Hundreds Protest Cancellation Of Gay Dance At Boston College

School officials say it was never approved in the first place.

Nearly 500 Boston College students, faculty and staff braved the cold and snow on Friday to rally in support of gay rights on campus and to protest the school's decision to nix a planned AIDS benefit gala that had been slated to take place that evening.

A handful of student speakers took the stage to vent their frustration with the university for "failing to recognize GLBT persons in their full humanity," event organizers the Gay Lesbian Bisexual Transgender Leadership Council said in a statement. Afterward, the crowd observed two minutes of silence to show its disappointment and then broke out into an hour and a half of unity celebration and dancing. Some students held signs that read "Homophobia Devalues Your Degree" and "Homophobia Hurts Boston College."

"We don't believe that any university that claims to be about social justice can stand by and blatantly discriminate against the students who call the school their home," said junior Christopher Young, who also spoke at the event. "We want them to realize how hateful they're being."

The unity rally was an end to a weeklong effort by the GLBT Leadership Council to get the word out to students that administrators had scrapped the group's December 9 AIDS benefit gala, claiming it conflicted with church teachings and the school's heritage as a Catholic university. The council's leaders said the move was a snub to gay and lesbian students on campus, especially after the school added language to its nondiscrimination policy in April that stated it would provide a more welcoming environment to students, regardless of sexual orientation (see "Boston College Students Hold Strike To Support Gay Rights").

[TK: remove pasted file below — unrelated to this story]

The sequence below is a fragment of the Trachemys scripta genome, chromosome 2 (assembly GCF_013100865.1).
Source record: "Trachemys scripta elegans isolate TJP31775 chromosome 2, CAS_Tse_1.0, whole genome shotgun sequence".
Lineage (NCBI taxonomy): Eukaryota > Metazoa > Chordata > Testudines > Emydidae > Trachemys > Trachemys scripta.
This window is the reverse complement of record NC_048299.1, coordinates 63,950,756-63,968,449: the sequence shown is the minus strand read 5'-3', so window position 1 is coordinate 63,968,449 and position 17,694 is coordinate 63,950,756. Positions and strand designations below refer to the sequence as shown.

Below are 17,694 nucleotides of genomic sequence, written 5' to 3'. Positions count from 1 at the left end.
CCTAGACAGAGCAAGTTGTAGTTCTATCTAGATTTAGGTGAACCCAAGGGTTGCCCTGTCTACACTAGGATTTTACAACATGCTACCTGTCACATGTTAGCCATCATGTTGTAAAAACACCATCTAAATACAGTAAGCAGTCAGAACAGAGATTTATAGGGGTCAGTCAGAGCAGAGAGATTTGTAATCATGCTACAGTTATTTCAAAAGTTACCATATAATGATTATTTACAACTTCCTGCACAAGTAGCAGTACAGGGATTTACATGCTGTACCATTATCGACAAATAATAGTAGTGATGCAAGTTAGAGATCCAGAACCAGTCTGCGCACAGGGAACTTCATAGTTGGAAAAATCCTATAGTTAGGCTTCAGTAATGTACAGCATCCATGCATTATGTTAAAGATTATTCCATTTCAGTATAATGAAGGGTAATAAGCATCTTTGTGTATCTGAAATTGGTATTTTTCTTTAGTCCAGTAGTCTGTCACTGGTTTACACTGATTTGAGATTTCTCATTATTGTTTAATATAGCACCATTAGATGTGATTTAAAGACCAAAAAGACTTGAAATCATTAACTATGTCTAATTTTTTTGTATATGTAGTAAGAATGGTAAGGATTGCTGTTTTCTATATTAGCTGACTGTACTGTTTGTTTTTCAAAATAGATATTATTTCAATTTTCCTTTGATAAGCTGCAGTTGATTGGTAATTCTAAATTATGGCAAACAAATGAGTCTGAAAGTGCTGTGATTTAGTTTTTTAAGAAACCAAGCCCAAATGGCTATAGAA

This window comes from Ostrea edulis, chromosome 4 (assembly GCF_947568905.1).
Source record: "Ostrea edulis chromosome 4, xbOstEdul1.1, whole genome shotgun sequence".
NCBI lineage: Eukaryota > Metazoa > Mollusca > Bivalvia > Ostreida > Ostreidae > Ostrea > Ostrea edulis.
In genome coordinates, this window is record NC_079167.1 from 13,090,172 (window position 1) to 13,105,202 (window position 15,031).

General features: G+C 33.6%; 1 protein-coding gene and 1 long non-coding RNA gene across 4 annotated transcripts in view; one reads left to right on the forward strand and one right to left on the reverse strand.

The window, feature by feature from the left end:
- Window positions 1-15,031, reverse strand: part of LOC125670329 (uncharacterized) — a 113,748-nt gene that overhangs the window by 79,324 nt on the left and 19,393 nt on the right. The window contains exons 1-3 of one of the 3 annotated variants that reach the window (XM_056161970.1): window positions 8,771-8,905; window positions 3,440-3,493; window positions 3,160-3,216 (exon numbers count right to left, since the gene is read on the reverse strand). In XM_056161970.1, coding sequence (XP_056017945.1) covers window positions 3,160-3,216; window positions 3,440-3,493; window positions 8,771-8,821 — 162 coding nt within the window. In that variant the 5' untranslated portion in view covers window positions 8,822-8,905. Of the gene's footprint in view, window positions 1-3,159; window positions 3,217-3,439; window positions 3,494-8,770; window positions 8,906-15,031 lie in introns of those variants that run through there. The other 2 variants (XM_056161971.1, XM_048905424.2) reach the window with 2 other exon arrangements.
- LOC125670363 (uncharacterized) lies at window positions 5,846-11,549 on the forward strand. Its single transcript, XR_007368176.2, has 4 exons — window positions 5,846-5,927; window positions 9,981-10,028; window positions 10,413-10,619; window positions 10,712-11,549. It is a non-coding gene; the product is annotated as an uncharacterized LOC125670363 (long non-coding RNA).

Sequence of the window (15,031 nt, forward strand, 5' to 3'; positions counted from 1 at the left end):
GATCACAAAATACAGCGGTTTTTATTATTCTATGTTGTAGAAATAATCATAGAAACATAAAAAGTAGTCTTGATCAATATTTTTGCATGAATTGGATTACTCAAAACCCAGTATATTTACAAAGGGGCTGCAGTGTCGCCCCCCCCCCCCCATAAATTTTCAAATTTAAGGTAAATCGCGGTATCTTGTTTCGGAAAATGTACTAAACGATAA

"Boston College has stated it wishes to become 'The Best Catholic University in the World,' however they have chosen to set a policy which bans, censors and curtains the expression of its students, simply because of their sexual orientation," the GLBT Leadership Council statement continued. "[Boston College] will never achieve its full potential while retaining the right to legally discriminate."

University spokesperson Jack Dunn said the dance wasn't so much canceled as it was never officially approved in the first place. Robert Sherwood, dean for student development, said in an open letter to the BC community, "[We have] made it clear to the student leadership within the gay community at Boston College that it would not be acceptable to sponsor a 'gay dance' because it would be perceived as condoning the 'gay lifestyle,' which would not be consistent with our mission."

However, junior Veronica Joseph, who has been helping in the event's planning, said the council had been in talks with the administration since September and even changed the name of the gala several times, ditching ideas like "A Night in Gay Paris" to ensure that the title was inclusive of the entire Boston College community, not only those who are homosexual.

Sherwood also noted the school became concerned when a student leader "graphically described the type of sexually explicit behavior that could be expected at the event," but junior Veronica Joseph, a GLBT Leadership Council member, said that was never the case.

"This was always intended to be an elegant semiformal event, like homecoming. Not some massive orgy," she said. "Someone did say they expect kissing to occur, but that's a given, especially if you're with your significant other. But that doesn't equate to sexually explicit behavior. It's not porn."

A portion of the gala's proceeds was set to be donated to the Boston Living Center, a residential home for AIDS patients. Despite the cancellation, the group will still be donating $2,000 from its coffers to the center.

With the fall semester coming to a close next week, the group has no further plans to protest but will keep in contact with BC officials during winter break to discuss planning a similar event in the spring.

"We understand that change doesn't happen overnight," Joseph said, "but we won't back down until Boston College agrees to make this university a place that doesn't discriminate on any grounds."